Conflicting duties may occur in the law. This case from the American Medical News is an excellent example. A grand jury issued a subpoena to the Cleveland Clinic for medical records. The patient whose records were released sued for breach of privacy. The case is not settled.
While I assume that the Cleveland Clinic is a smart place with many able attorneys, it may be the case that in this matter, they were caught between conflicting duties. Apparently they were prohibited from notifying the subject of the subpoena of the inquiry, since it came from a grand jury. But it is likely that further steps may have taken place before complying. Anyone can issue a subpoena. They do not require or generally receive any sort of judicial review and may be inappropriate or overbroad, and can be objected to if not quashed. They may however not be ignored.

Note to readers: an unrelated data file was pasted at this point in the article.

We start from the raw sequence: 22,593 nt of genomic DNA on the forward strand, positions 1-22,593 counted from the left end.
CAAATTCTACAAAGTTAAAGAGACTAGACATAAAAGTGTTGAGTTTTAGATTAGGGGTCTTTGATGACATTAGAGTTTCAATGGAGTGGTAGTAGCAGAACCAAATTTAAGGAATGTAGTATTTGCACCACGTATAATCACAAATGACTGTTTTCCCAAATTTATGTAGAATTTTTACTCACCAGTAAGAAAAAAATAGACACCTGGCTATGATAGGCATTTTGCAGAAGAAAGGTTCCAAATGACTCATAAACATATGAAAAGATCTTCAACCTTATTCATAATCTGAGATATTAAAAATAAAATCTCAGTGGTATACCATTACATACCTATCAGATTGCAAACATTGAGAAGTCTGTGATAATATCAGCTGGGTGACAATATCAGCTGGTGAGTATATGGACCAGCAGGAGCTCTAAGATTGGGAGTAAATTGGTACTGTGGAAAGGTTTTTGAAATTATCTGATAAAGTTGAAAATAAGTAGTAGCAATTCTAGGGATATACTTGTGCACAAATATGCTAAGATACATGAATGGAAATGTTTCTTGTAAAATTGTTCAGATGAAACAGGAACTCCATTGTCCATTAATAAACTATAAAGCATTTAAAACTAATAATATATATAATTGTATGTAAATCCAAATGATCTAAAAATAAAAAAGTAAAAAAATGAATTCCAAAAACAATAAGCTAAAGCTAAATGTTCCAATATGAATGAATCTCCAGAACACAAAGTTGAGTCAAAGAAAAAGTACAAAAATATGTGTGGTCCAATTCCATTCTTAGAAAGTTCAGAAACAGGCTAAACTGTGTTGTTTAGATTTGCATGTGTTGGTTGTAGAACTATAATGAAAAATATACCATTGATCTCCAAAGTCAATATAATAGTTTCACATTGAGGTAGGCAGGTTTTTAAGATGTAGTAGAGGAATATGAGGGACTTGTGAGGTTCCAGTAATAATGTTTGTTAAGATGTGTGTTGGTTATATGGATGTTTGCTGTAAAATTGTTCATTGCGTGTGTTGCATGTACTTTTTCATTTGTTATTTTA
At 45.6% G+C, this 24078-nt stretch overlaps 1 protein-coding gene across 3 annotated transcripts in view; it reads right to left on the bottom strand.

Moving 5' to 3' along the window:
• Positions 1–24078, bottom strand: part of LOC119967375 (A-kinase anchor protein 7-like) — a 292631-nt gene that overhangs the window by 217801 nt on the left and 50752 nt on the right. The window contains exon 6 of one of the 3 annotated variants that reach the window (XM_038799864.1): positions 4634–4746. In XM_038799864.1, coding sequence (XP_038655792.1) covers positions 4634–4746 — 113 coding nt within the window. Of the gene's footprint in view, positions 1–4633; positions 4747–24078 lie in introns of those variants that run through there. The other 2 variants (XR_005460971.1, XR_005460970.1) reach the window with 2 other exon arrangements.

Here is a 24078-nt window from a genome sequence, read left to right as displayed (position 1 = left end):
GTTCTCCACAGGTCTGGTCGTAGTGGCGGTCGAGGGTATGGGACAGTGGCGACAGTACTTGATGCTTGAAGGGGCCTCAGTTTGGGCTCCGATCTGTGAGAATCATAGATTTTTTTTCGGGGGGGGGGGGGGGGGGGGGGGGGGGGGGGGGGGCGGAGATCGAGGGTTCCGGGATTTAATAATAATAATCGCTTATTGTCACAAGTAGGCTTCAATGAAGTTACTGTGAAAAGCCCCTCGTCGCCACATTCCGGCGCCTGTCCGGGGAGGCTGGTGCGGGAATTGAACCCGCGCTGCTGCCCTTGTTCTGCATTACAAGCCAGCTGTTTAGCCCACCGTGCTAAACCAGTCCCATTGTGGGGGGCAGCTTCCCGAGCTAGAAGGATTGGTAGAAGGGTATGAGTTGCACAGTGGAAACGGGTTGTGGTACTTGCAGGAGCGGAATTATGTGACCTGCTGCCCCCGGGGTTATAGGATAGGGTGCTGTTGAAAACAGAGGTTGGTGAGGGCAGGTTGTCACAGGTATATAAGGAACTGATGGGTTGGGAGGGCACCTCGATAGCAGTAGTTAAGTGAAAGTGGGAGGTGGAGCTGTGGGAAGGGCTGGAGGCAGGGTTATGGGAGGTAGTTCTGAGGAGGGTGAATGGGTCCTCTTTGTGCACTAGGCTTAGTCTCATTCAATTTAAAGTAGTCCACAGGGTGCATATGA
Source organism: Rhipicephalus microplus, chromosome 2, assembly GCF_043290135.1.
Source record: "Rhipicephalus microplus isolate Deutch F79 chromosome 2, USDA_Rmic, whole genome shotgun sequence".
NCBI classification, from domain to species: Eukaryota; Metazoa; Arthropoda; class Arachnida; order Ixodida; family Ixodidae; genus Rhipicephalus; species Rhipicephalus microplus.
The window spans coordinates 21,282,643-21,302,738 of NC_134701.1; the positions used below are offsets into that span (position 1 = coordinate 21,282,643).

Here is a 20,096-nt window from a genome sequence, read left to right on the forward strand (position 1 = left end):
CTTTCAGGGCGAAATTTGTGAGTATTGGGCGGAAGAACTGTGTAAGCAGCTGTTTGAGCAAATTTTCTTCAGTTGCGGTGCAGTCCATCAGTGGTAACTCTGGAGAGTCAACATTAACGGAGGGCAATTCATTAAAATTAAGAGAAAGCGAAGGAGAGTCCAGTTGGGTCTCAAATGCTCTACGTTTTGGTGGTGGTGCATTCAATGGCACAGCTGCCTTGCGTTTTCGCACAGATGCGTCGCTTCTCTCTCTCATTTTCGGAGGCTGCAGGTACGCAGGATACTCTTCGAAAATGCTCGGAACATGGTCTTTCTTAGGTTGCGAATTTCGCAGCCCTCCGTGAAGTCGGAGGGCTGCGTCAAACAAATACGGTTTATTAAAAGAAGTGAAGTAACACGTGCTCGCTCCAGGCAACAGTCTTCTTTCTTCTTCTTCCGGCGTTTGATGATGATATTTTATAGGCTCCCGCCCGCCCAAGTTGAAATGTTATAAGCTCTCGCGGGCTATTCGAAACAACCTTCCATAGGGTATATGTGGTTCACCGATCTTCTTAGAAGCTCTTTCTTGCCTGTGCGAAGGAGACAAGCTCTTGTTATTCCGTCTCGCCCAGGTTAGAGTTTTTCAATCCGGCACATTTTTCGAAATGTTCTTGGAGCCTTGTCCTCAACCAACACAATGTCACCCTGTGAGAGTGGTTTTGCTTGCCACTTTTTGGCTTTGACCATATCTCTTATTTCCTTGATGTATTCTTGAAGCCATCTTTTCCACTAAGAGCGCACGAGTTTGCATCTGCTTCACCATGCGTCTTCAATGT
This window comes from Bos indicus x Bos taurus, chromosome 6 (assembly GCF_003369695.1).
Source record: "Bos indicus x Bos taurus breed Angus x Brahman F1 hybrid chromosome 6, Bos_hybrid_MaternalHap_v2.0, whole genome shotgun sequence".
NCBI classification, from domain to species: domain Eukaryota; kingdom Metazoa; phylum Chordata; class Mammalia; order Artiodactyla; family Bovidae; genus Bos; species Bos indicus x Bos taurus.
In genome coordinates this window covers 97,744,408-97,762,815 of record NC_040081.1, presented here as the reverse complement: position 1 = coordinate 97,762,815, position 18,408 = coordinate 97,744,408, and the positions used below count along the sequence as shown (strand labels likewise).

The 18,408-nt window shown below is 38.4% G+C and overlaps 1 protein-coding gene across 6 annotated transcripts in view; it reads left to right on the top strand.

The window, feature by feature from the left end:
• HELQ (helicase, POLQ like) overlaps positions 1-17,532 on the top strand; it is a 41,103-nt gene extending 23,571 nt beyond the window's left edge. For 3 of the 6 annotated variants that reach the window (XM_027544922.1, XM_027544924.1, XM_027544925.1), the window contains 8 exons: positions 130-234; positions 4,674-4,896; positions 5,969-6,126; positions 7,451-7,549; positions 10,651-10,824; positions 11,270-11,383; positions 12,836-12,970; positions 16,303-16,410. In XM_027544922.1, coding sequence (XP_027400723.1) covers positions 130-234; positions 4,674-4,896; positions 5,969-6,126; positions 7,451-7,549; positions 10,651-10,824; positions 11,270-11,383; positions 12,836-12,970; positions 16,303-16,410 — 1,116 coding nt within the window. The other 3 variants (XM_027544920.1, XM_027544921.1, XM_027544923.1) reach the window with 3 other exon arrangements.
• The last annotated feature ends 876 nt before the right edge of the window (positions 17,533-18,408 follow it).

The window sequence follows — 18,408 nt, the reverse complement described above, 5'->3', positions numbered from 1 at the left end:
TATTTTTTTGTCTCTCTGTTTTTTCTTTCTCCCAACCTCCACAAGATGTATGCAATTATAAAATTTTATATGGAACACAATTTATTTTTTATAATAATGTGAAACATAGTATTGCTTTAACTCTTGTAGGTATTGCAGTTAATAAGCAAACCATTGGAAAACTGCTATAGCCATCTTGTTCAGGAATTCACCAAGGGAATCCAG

A key issue with any subpoena is that the subject of the subpoena ought to be notified and given the right to object, and the recipient of a subpoena on a patient ought not automatically comply without careful review as to privacy issues. Physicians ought to consider consulting their own attorney in such matters. Many times their malpractice carrier will provide assistance at no cost in such matters.